Choir, orchestra, band celebrate end of year with concerts

May 21, 2015 — by Claire Chou and Gwynevere Hunger

The first of three year-end music concerts opened with a performance by the Concert and Chamber Choirs in the McAfee Theater on the evening of May 8 and continued in succession from there.

The first of three year-end music concerts opened with a performance by the Concert and Chamber Choirs in the McAfee Theater on the evening of May 8.

Led by director Andrew Ford and accompanist Devyn Noriel, the 36-person choir sang a series of songs from requiems, songs intended to be sung at funerals during the first part of the concert.

Their repertoire included “Introit” by Gabriel Fauré, “Kyrie Eleison” by David Huntsinger, “Dies Irae” by W. A. Mozart, “Sanctus” by Craig Courtney, “Pie Jesu” by Andrew Lloyd Webber and “In Paradisum” by Fauré.

The second half of the concert, titled “A Light in the Darkness,” focused on appreciating life.

For example, the mashup of “I Feel Pretty” from West Side Story and “Unpretty” from TLC was intended to help the girls of the choir build self-confidence, Ford said.

“[The song] was fun since it wasn’t Latin and super serious, especially since we all had little ‘solos’,” sophomore alto Gillian Grant said.

After awards such as most valuable and years spent in the program, eight Chamber singers presented Ford with a secretly prepared rendition of “Bumble Bee” by Anders Edenroth, which had been canceled from the program.

Almost a week later, on May 14, the orchestras performed in the second concert. The night started with the Saratoga Philharmonic Orchestra playing “Bollywood Strings” by Julie Lyonn Leiberman and “Warrior Legacy” by Soon Hee Newbold. The Saratoga Symphony Orchestra (SSO) followed with Violin Concerto No. 3, Op. 61, with senior Jackie An soloing on violin.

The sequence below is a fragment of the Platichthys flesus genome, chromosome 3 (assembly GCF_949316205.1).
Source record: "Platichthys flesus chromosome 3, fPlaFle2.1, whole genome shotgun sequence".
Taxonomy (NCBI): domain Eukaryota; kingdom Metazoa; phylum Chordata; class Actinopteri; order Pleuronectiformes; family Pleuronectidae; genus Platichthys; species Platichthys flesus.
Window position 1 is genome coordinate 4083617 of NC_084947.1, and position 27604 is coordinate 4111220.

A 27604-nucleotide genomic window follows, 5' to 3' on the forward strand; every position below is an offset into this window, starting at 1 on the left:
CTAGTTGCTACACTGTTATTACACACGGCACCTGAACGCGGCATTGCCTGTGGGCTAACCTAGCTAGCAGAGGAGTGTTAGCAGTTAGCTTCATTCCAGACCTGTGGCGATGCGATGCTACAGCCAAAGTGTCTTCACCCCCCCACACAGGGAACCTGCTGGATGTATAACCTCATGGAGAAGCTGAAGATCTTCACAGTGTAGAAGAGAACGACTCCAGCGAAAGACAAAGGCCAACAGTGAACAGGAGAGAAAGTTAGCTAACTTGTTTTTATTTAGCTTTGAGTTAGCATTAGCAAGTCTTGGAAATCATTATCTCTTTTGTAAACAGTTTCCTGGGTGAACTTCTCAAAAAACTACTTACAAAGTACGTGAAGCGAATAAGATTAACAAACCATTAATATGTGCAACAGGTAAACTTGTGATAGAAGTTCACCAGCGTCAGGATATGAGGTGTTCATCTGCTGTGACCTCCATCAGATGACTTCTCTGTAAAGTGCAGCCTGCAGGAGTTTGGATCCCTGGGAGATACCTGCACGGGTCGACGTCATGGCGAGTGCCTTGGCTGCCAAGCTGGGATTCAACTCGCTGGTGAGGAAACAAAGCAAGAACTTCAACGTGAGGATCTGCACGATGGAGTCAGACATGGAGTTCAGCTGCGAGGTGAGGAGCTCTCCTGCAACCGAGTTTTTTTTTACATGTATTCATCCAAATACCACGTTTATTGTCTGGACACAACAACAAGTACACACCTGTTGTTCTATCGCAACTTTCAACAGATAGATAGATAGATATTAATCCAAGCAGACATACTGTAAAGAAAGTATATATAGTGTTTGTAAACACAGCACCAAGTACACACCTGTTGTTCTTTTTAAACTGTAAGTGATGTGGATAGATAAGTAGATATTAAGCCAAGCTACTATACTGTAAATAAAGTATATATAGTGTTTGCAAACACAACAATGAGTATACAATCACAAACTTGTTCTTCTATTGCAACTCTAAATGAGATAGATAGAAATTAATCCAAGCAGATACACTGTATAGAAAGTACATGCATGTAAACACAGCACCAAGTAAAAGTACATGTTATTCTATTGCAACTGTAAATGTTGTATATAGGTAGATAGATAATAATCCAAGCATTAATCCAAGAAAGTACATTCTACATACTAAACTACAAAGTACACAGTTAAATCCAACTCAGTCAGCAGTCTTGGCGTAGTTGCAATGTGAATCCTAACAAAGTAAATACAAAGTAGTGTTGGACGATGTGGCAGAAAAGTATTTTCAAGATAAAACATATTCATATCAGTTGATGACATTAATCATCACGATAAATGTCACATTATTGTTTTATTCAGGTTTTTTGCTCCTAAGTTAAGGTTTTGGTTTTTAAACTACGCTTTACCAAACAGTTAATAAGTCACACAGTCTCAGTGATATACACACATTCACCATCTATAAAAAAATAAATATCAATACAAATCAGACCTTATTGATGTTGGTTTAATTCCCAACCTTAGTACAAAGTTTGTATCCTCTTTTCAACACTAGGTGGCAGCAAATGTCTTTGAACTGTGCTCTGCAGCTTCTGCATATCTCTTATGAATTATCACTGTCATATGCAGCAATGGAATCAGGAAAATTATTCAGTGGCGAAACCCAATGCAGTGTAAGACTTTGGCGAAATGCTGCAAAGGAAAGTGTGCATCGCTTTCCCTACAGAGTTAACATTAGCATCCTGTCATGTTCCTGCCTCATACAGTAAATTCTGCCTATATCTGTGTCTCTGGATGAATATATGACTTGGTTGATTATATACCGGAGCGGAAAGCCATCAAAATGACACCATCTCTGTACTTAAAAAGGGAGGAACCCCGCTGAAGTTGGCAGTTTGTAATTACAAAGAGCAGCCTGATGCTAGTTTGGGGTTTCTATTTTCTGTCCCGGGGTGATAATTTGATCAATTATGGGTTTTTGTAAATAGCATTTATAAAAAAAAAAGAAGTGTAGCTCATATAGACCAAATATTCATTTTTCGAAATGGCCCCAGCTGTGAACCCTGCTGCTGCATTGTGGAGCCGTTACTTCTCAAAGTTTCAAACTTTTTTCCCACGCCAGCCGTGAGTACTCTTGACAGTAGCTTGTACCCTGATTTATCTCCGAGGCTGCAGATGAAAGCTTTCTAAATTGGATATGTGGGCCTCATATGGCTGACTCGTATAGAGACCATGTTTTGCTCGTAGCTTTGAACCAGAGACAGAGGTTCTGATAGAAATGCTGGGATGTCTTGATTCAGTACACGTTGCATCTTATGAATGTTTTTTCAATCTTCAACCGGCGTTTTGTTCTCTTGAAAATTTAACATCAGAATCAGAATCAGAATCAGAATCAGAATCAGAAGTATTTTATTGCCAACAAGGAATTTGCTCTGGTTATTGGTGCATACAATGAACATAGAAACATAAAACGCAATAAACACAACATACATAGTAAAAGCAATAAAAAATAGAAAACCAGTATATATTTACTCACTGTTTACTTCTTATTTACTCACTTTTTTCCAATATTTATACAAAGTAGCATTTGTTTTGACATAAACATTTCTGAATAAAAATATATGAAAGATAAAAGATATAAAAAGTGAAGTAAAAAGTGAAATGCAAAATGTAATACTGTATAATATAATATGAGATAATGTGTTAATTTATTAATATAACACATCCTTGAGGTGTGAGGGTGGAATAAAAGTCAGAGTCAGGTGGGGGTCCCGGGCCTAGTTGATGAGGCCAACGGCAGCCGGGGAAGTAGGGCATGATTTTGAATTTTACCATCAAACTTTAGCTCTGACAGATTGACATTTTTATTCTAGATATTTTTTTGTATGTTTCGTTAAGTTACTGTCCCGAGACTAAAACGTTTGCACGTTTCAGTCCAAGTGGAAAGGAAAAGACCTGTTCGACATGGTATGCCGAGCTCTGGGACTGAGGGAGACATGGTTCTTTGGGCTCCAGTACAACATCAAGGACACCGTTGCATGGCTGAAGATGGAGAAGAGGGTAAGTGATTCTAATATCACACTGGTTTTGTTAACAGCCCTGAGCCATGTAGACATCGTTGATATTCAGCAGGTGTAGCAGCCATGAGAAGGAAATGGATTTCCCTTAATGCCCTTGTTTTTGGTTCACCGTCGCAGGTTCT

At a concerto competition held by the school in December, An competed in front of six judges — music directors from local schools — for a spot to perform a concerto solo on violin. After the competition, one string player, one bass player and two wind players were chosen as soloists. They then were allowed to select which concert they would like to solo at.  

I chose the year-end concert because it seemed like the most memorable concert for me as a senior,” An said.

The concert closed with both orchestras playing “A Tribute to John Williams,” an arrangement of Williams’ works, a senior skit and the traditional awards ceremony for students and staff.

The final concert, led by the band and percussions, took place on May 15. The Percussion Ensemble began with “Jesu, Joy of Man’s Desiring” by J. S. Bach, and then transitioned to the more cheerful “Galop from The Gadfly” by Dmitri Shostakovich.

Next, the Symphonic and Freshmen Band performed the  “Moving the Mountain” by Vince Oliver, who is part of the music department, and music from “Jurassic Park” by John Williams.

The Symphonic Wind Ensemble (SWE) then performed four pieces, including  the “Concerto for Trombone and Band” by Nikolai Rimsky-Korsakov with a trombone solo by sophomore Jaewoo Lee.

Though Lee said it was hard to find time to practice his solo in addition to completing his schoolwork and preparing for auditions, by the day of the concert, he had the 10-minute piece memorized.

When I finished, I was happy to be done with it, and grateful that SWE played so well with me and that so many people got me flowers and pineapples and carrots,” Lee said.

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